‘A chomping, romping, savoury tour de force: by turns hilarious, and seriously thought provoking’ Simon Schama
*A BOOK OF THE YEAR IN THE OBSERVER AND NEW YORK TIMES*
For most of his adult life, Bill Buford had secretly wanted to find himself in France, in a French kitchen, having mastered the art of French haute cuisine. And where better than Lyon, the most Frenchly authentic of cities and the historic gastronomic capital of the world? There were a few obstacles: he didn’t speak a word of French, he had no formal training, he didn’t know a soul in Lyon, and his wife and two twin toddlers currently lived in New York City.
So begins Bill Buford’s vivid, hilarious, intimate account of his five-year odyssey in French cuisine. After realising that a stage in France was the necessary first step, he moves with his young family to Lyon. Studying at L’Institut Bocuse, cooking at the storied, Michelin-starred La Mere Brazier, enduring the endless hours and exacting rigeur of the kitchen, Buford becomes a man obsessed – with proving himself on the line, proving that he is worthy of the gastronomic secrets he is learning, proving that French cooking actually derives from (mon dieu!) the Italian. As he befriends the local baker, attends a pig slaughter, and gradually earns the acceptance of the locals and his fellow chefs, Buford comes to understand the true grit, precision and passion of the French kitchen.
Warm, insightful and richly entertaining, Dirt is a feast of a book, which is sure to become a classic of food writing on France.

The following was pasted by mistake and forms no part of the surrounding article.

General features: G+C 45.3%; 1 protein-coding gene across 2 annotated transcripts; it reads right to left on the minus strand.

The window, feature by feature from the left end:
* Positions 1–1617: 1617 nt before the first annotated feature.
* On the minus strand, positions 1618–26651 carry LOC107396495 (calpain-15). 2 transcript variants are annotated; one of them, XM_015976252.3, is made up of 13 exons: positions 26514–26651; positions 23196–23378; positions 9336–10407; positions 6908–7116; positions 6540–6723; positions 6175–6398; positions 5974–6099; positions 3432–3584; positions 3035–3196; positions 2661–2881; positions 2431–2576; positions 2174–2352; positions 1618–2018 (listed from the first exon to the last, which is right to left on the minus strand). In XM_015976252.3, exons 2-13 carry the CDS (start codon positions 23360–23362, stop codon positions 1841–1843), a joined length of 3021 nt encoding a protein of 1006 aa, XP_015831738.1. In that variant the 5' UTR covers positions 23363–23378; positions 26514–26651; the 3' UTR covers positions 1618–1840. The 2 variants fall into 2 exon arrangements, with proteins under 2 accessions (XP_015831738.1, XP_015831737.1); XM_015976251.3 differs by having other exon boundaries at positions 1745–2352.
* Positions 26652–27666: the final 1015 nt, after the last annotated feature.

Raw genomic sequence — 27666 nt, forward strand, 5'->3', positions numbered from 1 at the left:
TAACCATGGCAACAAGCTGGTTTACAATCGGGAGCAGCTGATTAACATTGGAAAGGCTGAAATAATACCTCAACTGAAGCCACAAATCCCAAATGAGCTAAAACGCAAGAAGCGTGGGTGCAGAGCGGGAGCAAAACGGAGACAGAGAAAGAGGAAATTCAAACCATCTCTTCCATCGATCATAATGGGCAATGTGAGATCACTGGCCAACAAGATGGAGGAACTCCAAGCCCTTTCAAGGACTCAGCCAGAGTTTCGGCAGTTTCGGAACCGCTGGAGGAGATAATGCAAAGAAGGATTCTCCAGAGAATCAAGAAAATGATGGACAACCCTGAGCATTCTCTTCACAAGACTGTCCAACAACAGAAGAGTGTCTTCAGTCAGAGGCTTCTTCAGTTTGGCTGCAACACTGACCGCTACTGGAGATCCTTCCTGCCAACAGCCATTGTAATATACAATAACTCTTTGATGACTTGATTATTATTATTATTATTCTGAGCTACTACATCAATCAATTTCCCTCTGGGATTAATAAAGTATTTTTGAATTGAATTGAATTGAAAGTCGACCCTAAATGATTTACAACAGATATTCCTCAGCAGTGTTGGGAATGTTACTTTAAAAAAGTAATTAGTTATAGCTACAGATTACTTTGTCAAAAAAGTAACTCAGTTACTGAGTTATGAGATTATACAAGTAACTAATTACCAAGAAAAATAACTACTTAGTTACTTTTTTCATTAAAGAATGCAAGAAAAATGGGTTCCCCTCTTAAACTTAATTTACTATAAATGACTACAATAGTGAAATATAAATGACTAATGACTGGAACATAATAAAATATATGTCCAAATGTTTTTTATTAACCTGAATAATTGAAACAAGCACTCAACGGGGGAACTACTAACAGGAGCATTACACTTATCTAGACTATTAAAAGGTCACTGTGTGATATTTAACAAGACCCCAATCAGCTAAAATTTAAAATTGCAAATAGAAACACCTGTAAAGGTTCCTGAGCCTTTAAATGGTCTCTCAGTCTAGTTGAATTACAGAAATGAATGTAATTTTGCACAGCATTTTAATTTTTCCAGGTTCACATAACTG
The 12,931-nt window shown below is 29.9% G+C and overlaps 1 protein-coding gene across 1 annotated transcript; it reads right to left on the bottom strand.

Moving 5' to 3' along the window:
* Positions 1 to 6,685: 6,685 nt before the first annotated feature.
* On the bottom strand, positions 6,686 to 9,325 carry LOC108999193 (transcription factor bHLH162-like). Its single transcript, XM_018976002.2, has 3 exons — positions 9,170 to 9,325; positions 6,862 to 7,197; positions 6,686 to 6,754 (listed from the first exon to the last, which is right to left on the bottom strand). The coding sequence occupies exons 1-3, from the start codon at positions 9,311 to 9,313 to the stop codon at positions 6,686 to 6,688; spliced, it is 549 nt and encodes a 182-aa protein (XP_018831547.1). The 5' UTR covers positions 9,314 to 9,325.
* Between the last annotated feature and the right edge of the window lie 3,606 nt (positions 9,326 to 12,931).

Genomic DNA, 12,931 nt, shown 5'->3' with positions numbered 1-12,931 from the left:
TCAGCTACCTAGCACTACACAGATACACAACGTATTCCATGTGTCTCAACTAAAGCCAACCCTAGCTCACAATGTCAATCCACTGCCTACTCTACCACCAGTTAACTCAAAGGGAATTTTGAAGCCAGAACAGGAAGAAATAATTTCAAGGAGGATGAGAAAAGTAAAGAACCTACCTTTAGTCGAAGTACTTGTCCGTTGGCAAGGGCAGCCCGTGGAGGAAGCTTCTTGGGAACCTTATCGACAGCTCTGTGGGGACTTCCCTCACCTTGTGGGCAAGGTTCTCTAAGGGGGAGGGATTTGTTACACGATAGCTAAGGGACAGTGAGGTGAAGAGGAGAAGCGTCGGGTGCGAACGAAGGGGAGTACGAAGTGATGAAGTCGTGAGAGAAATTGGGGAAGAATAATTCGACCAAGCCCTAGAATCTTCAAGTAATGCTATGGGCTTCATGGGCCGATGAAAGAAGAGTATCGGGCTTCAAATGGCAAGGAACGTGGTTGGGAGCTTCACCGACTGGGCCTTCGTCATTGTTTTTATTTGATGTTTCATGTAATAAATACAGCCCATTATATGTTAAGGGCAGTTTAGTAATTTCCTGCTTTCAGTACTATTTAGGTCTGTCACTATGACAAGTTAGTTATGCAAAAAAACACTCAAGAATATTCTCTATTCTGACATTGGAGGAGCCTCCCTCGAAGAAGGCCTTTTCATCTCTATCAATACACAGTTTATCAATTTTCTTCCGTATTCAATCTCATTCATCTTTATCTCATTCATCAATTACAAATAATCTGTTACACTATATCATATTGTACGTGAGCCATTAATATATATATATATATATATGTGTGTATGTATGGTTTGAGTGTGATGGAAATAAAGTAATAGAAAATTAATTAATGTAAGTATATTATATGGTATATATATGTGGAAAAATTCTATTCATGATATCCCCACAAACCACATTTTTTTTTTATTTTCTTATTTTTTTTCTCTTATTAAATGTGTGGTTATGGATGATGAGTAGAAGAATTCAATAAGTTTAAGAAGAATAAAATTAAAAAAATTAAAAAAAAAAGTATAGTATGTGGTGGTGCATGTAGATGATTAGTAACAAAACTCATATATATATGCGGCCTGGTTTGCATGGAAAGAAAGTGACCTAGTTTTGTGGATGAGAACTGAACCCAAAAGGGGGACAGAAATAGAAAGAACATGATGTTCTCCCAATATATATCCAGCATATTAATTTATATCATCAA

A warm and funny and very delicious story about a man late in life falling in love with cooking . . . Buford [is] an energetic, exquisite writer . . . Once he arrives in Lyon for the serious instruction Dirt has really hit its stride, tasty and Dickensian in its characterizations and also ridiculous. -- John Freeman * Lit Hub * In Dirt, Bill Buford talks his way into the cooking schools, bakeries, and chefs' kitchens of Lyon - in French, yet - while staying (mostly) in his family's good graces. The result is a book to drool for. Magnifique! -- Mary Norris As a young cook, I dreamed of one day working in the formidable French kitchens depicted in Dirt, but I never got the chance. Now, after reading this unprecedented inside account from one of the greatest writers of his generation, I'm convinced I actually did. Bill's latest is required reading for anyone with a love of history, good eating, and masterful storytelling. -- David Chang Pure pleasure. Masterfully written. If you care at all about food, about writing, about obsessive people with a sense of adventure, you have to read this book. It is, in a word, wonderful. -- Ruth Reichl Bill Buford's Dirt - his memoir of an apprenticeship in the unforgiving temples of French cuisine in Lyon - is a chomping, romping, savoury tour de force: by turns hilarious (often at his own expense); and seriously thought provoking about our relationship with cooking and appetite. Rabelais would have loved it. You finish it stuffed and groggy with happy illumination but as with every great feast, wanting even more! -- Simon Schama A vivid and often laugh-out-loud account... Buford's a delightful narrator, and his stories of attending a pig slaughter, befriending the owner of a local bakery, and becoming gradually accepted by the locals are by turns funny, intimate, insightful, and occasionally heartbreaking. It's a remarkable book, and even readers who don't know a sabayon from a Sabatier will find it endlessly rewarding. * Publishers Weekly, starred review * A welcome reminder of simpler times . . . Buford's writing is filled with humor and heart . . . He unveils the importance of understanding a city in order to better prepare its dishes . . .[and] underlines a deeply resonant tenet of life: the value of community. -- Annabel Gutterman * TIME * This book may well be an even greater pleasure than its predecessor. Moving himself, his wife and their two young boys to Lyon, Buford sets out, with characteristically self-deprecating humor, not merely to learn the techniques of French cuisine, but to understand its essence . . . Most enjoyable are the apprenticeships in which he sets out to master the five mother sauces, bake the perfect baguette and construct the same misleadingly named 'duck pie' . . . Delightful, highly idiosyncratic. -- Lisa Abend * The New York Times Book Review *
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